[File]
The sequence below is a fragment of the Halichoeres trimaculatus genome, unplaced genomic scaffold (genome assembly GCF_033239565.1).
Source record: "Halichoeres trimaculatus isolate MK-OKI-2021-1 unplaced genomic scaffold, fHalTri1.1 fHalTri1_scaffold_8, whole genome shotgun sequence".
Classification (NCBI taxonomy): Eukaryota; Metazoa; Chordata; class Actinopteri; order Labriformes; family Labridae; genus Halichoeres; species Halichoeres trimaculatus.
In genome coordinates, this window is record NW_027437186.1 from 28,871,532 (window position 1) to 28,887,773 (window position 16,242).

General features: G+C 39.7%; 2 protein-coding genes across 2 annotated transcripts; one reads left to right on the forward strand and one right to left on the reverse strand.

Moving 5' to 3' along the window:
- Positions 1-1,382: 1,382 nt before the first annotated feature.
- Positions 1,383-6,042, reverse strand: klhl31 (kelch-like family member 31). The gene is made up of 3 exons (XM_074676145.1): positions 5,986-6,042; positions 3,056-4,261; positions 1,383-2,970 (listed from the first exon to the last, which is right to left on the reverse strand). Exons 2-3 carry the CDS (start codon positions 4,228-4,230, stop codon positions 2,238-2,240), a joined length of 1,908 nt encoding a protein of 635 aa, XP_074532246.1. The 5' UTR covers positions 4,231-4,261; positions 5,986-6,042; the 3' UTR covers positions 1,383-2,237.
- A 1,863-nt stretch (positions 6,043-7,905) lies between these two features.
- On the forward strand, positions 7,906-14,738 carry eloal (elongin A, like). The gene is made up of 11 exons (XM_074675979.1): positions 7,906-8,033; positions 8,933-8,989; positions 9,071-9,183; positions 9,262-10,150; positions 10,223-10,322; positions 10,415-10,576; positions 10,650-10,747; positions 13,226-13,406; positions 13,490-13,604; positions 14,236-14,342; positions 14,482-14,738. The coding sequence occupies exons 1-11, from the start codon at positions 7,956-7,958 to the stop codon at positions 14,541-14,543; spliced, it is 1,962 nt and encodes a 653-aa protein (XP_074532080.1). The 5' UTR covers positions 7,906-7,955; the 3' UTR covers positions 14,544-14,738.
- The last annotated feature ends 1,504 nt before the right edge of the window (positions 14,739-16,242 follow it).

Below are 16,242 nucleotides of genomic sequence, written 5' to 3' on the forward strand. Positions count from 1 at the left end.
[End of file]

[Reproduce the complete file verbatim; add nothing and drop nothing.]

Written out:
The sequence below is a fragment of the Halichoeres trimaculatus genome, unplaced genomic scaffold (genome assembly GCF_033239565.1).
Source record: "Halichoeres trimaculatus isolate MK-OKI-2021-1 unplaced genomic scaffold, fHalTri1.1 fHalTri1_scaffold_8, whole genome shotgun sequence".
Classification (NCBI taxonomy): Eukaryota; Metazoa; Chordata; class Actinopteri; order Labriformes; family Labridae; genus Halichoeres; species Halichoeres trimaculatus.
In genome coordinates, this window is record NW_027437186.1 from 28,871,532 (window position 1) to 28,887,773 (window position 16,242).

General features: G+C 39.7%; 2 protein-coding genes across 2 annotated transcripts; one reads left to right on the forward strand and one right to left on the reverse strand.

Moving 5' to 3' along the window:
- Positions 1-1,382: 1,382 nt before the first annotated feature.
- Positions 1,383-6,042, reverse strand: klhl31 (kelch-like family member 31). The gene is made up of 3 exons (XM_074676145.1): positions 5,986-6,042; positions 3,056-4,261; positions 1,383-2,970 (listed from the first exon to the last, which is right to left on the reverse strand). Exons 2-3 carry the CDS (start codon positions 4,228-4,230, stop codon positions 2,238-2,240), a joined length of 1,908 nt encoding a protein of 635 aa, XP_074532246.1. The 5' UTR covers positions 4,231-4,261; positions 5,986-6,042; the 3' UTR covers positions 1,383-2,237.
- A 1,863-nt stretch (positions 6,043-7,905) lies between these two features.
- On the forward strand, positions 7,906-14,738 carry eloal (elongin A, like). The gene is made up of 11 exons (XM_074675979.1): positions 7,906-8,033; positions 8,933-8,989; positions 9,071-9,183; positions 9,262-10,150; positions 10,223-10,322; positions 10,415-10,576; positions 10,650-10,747; positions 13,226-13,406; positions 13,490-13,604; positions 14,236-14,342; positions 14,482-14,738. The coding sequence occupies exons 1-11, from the start codon at positions 7,956-7,958 to the stop codon at positions 14,541-14,543; spliced, it is 1,962 nt and encodes a 653-aa protein (XP_074532080.1). The 5' UTR covers positions 7,906-7,955; the 3' UTR covers positions 14,544-14,738.
- The last annotated feature ends 1,504 nt before the right edge of the window (positions 14,739-16,242 follow it).

Below are 16,242 nucleotides of genomic sequence, written 5' to 3' on the forward strand. Positions count from 1 at the left end.